As Gaza spirals downward, the IDF watches, digs in for the next fight-Palestinians in the Strip facing growing economic despair, arrested reconstruction and no hope for the future, senior officer says-By Judah Ari Gross September 25, 2016, 10:40 pm-THE TIMES OF ISRAEL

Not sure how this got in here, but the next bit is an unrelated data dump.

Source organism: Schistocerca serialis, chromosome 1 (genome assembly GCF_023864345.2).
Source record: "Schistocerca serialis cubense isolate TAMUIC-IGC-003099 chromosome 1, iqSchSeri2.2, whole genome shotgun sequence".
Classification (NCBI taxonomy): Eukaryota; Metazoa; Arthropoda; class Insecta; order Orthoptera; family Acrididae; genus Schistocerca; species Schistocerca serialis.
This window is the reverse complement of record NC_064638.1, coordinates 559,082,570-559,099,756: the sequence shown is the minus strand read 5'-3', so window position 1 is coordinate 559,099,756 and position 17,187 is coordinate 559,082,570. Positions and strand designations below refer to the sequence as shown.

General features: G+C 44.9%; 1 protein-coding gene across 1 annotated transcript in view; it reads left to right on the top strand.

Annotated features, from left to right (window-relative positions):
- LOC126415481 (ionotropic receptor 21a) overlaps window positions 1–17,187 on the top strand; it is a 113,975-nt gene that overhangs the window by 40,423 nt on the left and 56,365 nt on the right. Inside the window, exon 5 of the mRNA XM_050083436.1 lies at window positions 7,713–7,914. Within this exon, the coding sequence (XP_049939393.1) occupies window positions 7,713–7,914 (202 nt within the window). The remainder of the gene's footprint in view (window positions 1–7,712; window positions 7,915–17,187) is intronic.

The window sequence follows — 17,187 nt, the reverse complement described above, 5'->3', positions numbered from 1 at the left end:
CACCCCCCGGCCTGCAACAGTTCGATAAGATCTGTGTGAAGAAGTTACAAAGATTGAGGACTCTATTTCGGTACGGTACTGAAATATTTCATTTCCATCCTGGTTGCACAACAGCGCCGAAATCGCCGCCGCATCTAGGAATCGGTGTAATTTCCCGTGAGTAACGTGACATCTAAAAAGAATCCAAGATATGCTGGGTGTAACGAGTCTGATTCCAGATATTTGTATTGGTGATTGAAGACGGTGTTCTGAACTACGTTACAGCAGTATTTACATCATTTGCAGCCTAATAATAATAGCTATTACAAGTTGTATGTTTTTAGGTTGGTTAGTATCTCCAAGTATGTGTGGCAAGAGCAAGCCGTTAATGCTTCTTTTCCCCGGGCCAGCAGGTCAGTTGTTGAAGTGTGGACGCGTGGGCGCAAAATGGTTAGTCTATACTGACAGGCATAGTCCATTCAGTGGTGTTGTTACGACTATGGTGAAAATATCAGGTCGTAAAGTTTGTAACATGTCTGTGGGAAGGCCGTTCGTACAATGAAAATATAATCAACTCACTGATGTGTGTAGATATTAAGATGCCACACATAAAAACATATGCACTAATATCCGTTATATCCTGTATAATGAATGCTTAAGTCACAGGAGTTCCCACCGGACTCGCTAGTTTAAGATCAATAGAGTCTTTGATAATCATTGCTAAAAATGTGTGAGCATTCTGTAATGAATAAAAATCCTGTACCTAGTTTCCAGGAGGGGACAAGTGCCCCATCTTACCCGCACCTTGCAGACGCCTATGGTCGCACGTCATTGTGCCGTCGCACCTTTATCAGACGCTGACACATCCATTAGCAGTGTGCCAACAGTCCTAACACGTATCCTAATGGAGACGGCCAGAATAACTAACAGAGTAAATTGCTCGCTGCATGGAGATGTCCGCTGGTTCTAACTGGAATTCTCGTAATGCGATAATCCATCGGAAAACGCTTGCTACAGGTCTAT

The Gaza Strip and its residents are barreling towards disaster, brought on by crippling unemployment, a nonexistent economy, water and electricity shortages, a growing population and the “Islamic dictatorship” of Hamas, while the IDF is trying — and thus far succeeding — to keep the coastal enclave’s terrorist leaders deterred and contained, a senior IDF officer from the Southern Command said Sunday.The army official, who spoke on condition of anonymity, rattled off worrying statistics from the Gaza Strip: 41.2 percent unemployment, the highest unemployment rate in the world, according to the World Bank; a per capita GDP of NIS 6,488 ($1,725), which if Gaza were a country, would put it near the lowest in the world, between Haiti ($1,750) and Burkina Faso ($1,724), according to the International Monetary Fund; an economy that is mostly made up of foreign aid and charity from international organizations; and a population of 1.9 million — and growing.Moreover, reconstruction following the 2014 Gaza war, known in Israel as Operation Protective Edge, has been slow, in part because Hamas has siphoned off a substantial portion of the reconstruction materials in order to create new attack, defense and smuggling tunnels, according to Israeli authorities.“Hamas is not rebuilding Gaza, it’s rebuilding its military capabilities,” the officer told reporters.As Hamas is working around the clock to rearm and dig deeper fortifications and attack tunnels, the IDF and Defense Ministry are shoring up Israel’s protection against the threat of terror attacks and rocket fire from the Gaza Strip and preparing for the next round of conflict, he said.Though many details of the project remain secret, Israel is in the process of creating “a barrier that will provide a response to above-ground and below-ground threats,” the officer said.The barrier will include an underground concrete wall to prevent tunneling at certain depths, along with a sensor-laden fence.“If the budget comes at the right rate, then the barrier will be built in a matter of months,” the officer said.The IDF is also working to improve its subterranean fighting tactics, along with its strategies to defend — and potentially evacuate — Israeli communities along the Gaza border.“We’re turning the underground into a death trap for Hamas. We’re putting a lot of effort into that,” the officer said.“We’re preparing to protect communities during an operation and improving the defenses. We’re also preparing a plan to evacuate communities. There will be flexibility in making decisions of if we have to evacuate communities, and which ones,” he added.In June, a senior Defense Ministry official (who was almost certainly Avigdor Liberman) told reporters that Israel could not stomach a drawn-out war of attrition so “the next confrontation must be the last in terms of Hamas’s regime.”The senior officer in the IDF’s Southern Command would not confirm that the army’s battle plans include the ousting of Hamas from the Strip, but said the next bout would be “heavy” and would deliver a “harsh blow” to the terrorist organization.Beyond that, the officer would only say that “the plans were are preparing will follow the instructions that are set for us on the political level.”The senior officer, echoing claims made with other defense officials and politicians, noted that a worsening economic and social situation in Gaza creates a sense of desperation, that “there is nothing to lose.”In what has become a constant refrain over the past two years, the officer added: “An outburst, in our opinion, is just a matter of time.”However, he stressed, for now Hamas is deterred.-To hell in a handbasket-Despite Israeli and international attempts to control the flow of building materials, cement coming into the Strip, first goes to the military wing of Hamas where they “take what they need” and from there it goes to civilians, the official said.As such, only a fraction of the buildings that have been approved for construction have actually been built, the officer said.In addition to the illicit pilfering of materials and funds coming into the Gaza Strip, Hamas has also levied “draconian taxes” on the people of Gaza, charging NIS 5 ($1.33) for every package of cigarettes and NIS 30 ($8) on every carton of fruit, according to IDF figures.Hamas’s alleged commandeering of building materials and funds further disincentivizes Israel from easing the restrictions on imports into Gaza and allowing residents of the Strip to enter Israel to work.“Hamas is using every alleviation we give for its own interests,” he said, pointing to recent attempts to illegally bring cars and electronics into Gaza through the Kerem Shalom and Erez Crossings.“People who leave through Erez, pass messages [to Hamas operatives in the West Bank] and direct attacks, and Kerem Shalom is being used for smuggling,” the officer said.Besides the beleaguered Strip’s economic woes, Gaza is on track to almost entirely run out of potable water by 2020 and become “uninhabitable,” according to a 2015 United Nations report.The postponement of elections in the West Bank and Gaza Strip only adds to the atmosphere of desperation and unrest in the coastal region, the senior officer said.When asked about some residents of the Strip who reportedly cross into Israel with weapons, not to carry out attacks, but specifically in order to get arrested, the official responded: “As they say, sometimes an Israeli prison is better than life in Gaza.”Two weeks ago, in a “abnormal” incident, an 8-year-old Palestinian child entered Israel, the officer said, only to be picked up by security forces and eventually returned to Gaza.-The calmest in decades-Though Israel’s military sees conflict with Hamas as a matter of when, not if, the years since Operation Protective Edge have seen little violence emanating from the Gaza Strip.‘The past two years haven’t been the quietest in a decade, they’re the quietest in decades’-“The past two years haven’t been the quietest in a decade, they’re the quietest in decades,” the officer from the Southern Command said.Since the 2014 war, Israeli forces have wounded hundreds of Hamas members and killed 34, the majority of them in clashes along the security fence; yet there has only been one case of Hamas hitting back — a few shots fired at troops in the Gaza Strip as they uncovered and destroyed a tunnel into Israel.“That points to deterrence,” the officer said.None of the 40 rockets from Gaza that have hit Israel have been fired by Hamas, but rather by Salafist and other more extreme groups, usually as a result of “internal conflict,” according to the officer.The Israel Air Force strikes Hamas installations in response to the rocket fire, regardless of its origin, in order to force Hamas to better control the “rebellious groups” in Gaza, the official said.“We’re trying not to hit civilians, and we’re trying not to hit civilian infrastructure,” he said.Brushing off the allegation that Israel strikes “sand dunes” in Gaza, the officer showed slides of recent targets, including antennae, factories that produce concrete structures for tunnels and military outposts.Over the past two years, those retaliatory air and artillery strikes have been more measured, with the notable exception of a massive aerial bombardment in August against key Hamas strategic assets, after a rocket struck Sderot.“We took advantage of an opportunity” — i.e., the rocket attack on Sderot — “to both send a message and to test some of our capabilities,” the officer said, being deliberately vague about what those capabilities were.With no end to Hamas or permanent solution for Gaza in sight, the officer had little hope to offer, other than the vigilance and preparedness of the IDF for the war to come.